Inflation In Laos Remains Sore Point For The Poor
Source: Vientiane Times
The Consumer Price Index (CPI) remains high in Laos despite the government increasing measures to curb rising prices at Lao markets.
According to a report from the Lao Statistics Bureau, the CPI reached 113.15 points in July, putting the annual inflation rate at 5.12 percent.
The fluctuation of the exchange rate is one of the main factors driving inflation in the country as entrepreneurs have to spend more money to buy foreign currencies to import goods.
Inflated prices were mainly driven by categories related to food and non-alcoholic beverages, tobacco, clothing, footwear and medicines.
Although inflation in the food and non-alcoholic beverage category declined in July compared to June, it remained high.
The price of the food and beverages increased by 8.79 percent in July compared to the figure recorded last year. The move comes as Laos still imports huge quantities of food items, including seafood from neighbouring countries.
According to the report, the price of rice went up by 16.08 percent per annum, pork 19.38 percent, beef 7.9 percent, poultry 6.3 percent, fish and seafood 4.3 percent and fruit 3 percent.
Meanwhile, prices in the clothing and footwear category rose by 5.25 percent, household items 5.22 percent, medicine and healthcare 5.49 percent and services 10.23 percent.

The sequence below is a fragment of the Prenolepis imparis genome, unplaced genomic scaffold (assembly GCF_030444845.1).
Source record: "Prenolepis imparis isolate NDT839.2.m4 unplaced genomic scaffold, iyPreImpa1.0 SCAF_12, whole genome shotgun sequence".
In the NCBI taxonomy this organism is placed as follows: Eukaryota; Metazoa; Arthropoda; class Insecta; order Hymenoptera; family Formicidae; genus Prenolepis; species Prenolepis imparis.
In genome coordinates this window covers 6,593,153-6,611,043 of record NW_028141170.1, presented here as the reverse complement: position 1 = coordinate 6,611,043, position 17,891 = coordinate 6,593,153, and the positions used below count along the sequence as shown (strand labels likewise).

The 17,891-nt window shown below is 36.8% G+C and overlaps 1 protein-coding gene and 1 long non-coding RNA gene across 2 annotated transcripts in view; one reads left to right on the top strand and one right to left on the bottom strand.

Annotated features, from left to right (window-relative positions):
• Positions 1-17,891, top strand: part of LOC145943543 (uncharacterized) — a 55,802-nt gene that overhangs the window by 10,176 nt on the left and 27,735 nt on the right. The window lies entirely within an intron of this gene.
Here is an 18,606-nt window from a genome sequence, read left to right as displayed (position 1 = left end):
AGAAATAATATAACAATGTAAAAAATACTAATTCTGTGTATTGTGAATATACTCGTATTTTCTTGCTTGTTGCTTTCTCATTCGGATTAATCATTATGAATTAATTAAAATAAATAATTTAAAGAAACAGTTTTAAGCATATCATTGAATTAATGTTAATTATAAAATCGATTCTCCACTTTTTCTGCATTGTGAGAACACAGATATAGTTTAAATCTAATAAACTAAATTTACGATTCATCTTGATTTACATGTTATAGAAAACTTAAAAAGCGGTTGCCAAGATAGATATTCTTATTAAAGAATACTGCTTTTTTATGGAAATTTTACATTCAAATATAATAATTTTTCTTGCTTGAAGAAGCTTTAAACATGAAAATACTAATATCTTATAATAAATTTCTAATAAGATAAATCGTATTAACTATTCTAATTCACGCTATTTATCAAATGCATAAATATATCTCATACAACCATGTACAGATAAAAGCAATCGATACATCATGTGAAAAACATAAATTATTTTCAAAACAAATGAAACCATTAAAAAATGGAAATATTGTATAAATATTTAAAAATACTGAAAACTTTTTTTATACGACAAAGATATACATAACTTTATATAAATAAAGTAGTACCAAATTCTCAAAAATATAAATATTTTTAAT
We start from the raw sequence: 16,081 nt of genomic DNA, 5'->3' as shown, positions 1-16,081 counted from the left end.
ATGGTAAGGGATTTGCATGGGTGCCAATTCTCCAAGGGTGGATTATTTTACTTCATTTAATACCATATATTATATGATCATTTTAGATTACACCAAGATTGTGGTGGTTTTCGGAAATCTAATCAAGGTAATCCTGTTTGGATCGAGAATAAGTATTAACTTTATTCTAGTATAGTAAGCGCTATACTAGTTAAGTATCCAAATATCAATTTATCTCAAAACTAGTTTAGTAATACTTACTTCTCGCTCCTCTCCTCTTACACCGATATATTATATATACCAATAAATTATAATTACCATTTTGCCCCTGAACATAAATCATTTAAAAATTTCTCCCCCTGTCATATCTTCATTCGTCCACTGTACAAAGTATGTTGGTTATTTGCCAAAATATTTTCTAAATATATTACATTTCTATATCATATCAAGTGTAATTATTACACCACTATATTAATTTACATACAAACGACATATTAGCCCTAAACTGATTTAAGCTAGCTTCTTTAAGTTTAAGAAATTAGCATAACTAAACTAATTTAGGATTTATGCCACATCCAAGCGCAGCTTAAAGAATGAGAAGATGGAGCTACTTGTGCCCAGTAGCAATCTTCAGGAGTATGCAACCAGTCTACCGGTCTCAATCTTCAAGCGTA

Clothing and footwear businesses are directly linked with exchange rates and the Lao kip has depreciated by 10.23 percent against the Thai baht since last year, according to the Lao Statistics Bureau.
Last year, the inflation rates averaged 3.32 percent, according to the Bank of Lao PDR.
The figure jumped to 6.94 percent in January this year before decreasing to 6.24 percent in February, 6.14 percent in March, 5.84 percent in April, 5.46 percent in May and 5.28 percent in June.
One of the most significant features to note is that the price of jewellery surged by 32.9 percent year-on-year. For instance, gold products soared by 39.9 percent.
Gold jewellery prices in Laos on Wednesday were more than 9 million per baht-weight (15 grams).
Gold is considered an enduring asset while money is not. Many countries move to store gold products when currencies are weak. This is one of the main reasons why the gold price on the world market is rising.
The coronavirus pandemic continues to impact the Lao economy, affecting the tourism, investment, and export sectors which are considered key areas for generating foreign currency in Laos.
The virus impacted supply chains, hindering productivity, with many companies halting part of their business activities.
Even though the government has pushed for greater agricultural production in the country, it’s not sufficient to meet the demand, coupled with the impact of natural disasters across the country, leading to a shortfall of some crops and vegetables for local markets.
Early this year, the government attempted to control the price of pork after merchants blamed middleman for raising the price.
However, it’s quite challenging for authorities to manage food prices because many products are imported against the backdrop of fluctuating exchange rates. Whatever factors affect the prices of products, those who suffer the most are the poor.